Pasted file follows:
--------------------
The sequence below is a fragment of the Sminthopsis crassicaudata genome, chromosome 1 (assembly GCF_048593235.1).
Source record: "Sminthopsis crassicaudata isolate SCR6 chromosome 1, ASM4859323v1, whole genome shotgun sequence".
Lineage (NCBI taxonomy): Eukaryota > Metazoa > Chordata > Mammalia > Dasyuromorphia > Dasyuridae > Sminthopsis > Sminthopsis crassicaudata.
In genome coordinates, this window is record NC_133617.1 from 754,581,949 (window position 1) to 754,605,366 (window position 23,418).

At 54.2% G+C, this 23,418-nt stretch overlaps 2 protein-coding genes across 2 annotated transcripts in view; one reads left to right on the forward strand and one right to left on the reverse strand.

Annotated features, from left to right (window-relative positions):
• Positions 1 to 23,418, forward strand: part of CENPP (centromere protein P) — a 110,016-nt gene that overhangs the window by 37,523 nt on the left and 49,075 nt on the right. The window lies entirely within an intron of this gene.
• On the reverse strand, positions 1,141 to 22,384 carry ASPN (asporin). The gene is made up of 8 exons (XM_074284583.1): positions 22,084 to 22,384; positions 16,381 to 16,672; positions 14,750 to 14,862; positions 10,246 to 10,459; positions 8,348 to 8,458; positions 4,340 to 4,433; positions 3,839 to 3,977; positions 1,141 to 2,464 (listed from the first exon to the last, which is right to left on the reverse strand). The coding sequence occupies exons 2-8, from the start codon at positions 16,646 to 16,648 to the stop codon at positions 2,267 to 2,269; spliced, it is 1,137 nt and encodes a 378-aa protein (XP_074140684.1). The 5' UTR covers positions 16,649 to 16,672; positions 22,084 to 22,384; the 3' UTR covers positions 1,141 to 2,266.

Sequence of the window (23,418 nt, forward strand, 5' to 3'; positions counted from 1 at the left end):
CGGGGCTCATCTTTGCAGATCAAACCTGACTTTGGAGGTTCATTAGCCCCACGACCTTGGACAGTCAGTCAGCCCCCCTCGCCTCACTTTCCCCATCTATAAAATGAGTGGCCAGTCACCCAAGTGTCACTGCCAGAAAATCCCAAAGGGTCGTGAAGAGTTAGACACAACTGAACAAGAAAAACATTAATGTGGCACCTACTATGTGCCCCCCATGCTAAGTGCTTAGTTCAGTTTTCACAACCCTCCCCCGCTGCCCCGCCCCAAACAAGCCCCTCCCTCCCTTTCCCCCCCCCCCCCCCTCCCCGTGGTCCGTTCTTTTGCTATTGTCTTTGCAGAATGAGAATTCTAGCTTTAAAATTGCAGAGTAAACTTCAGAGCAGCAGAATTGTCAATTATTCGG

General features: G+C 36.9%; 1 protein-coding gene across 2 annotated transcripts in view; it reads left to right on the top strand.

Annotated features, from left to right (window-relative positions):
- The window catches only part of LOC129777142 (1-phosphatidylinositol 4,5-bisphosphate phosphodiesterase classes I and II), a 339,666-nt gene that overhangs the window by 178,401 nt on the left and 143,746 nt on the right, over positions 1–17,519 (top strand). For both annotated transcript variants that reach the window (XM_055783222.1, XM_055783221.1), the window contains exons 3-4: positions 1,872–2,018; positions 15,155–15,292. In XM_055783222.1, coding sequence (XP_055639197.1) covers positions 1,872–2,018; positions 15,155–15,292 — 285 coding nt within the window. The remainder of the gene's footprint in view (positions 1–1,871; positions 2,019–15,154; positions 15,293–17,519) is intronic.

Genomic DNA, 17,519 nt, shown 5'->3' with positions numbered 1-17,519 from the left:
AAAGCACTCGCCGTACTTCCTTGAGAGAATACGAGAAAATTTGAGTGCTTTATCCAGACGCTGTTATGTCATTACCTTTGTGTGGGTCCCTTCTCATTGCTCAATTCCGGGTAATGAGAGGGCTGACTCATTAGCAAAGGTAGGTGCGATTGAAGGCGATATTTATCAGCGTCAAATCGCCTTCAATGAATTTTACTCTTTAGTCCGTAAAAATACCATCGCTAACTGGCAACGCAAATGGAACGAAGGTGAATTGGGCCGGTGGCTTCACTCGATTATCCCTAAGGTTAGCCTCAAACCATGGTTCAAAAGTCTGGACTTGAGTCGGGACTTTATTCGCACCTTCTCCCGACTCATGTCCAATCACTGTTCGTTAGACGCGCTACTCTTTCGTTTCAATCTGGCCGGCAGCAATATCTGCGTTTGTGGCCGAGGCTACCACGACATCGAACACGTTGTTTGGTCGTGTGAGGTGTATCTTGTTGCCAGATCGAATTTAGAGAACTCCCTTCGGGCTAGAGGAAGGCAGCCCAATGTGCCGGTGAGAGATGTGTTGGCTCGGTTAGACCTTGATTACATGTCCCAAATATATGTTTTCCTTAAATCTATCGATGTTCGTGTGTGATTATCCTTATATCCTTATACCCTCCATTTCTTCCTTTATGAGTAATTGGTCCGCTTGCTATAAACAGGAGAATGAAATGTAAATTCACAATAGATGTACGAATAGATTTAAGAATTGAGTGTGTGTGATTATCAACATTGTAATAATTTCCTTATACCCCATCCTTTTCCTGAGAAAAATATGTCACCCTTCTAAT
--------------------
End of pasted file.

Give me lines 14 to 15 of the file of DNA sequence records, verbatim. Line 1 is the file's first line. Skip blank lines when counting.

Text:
Genomic DNA, 17,519 nt, shown 5'->3' with positions numbered 1-17,519 from the left:
AAAGCACTCGCCGTACTTCCTTGAGAGAATACGAGAAAATTTGAGTGCTTTATCCAGACGCTGTTATGTCATTACCTTTGTGTGGGTCCCTTCTCATTGCTCAATTCCGGGTAATGAGAGGGCTGACTCATTAGCAAAGGTAGGTGCGATTGAAGGCGATATTTATCAGCGTCAAATCGCCTTCAATGAATTTTACTCTTTAGTCCGTAAAAATACCATCGCTAACTGGCAACGCAAATGGAACGAAGGTGAATTGGGCCGGTGGCTTCACTCGATTATCCCTAAGGTTAGCCTCAAACCATGGTTCAAAAGTCTGGACTTGAGTCGGGACTTTATTCGCACCTTCTCCCGACTCATGTCCAATCACTGTTCGTTAGACGCGCTACTCTTTCGTTTCAATCTGGCCGGCAGCAATATCTGCGTTTGTGGCCGAGGCTACCACGACATCGAACACGTTGTTTGGTCGTGTGAGGTGTATCTTGTTGCCAGATCGAATTTAGAGAACTCCCTTCGGGCTAGAGGAAGGCAGCCCAATGTGCCGGTGAGAGATGTGTTGGCTCGGTTAGACCTTGATTACATGTCCCAAATATATGTTTTCCTTAAATCTATCGATGTTCGTGTGTGATTATCCTTATATCCTTATACCCTCCATTTCTTCCTTTATGAGTAATTGGTCCGCTTGCTATAAACAGGAGAATGAAATGTAAATTCACAATAGATGTACGAATAGATTTAAGAATTGAGTGTGTGTGATTATCAACATTGTAATAATTTCCTTATACCCCATCCTTTTCCTGAGAAAAATATGTCACCCTTCTAAT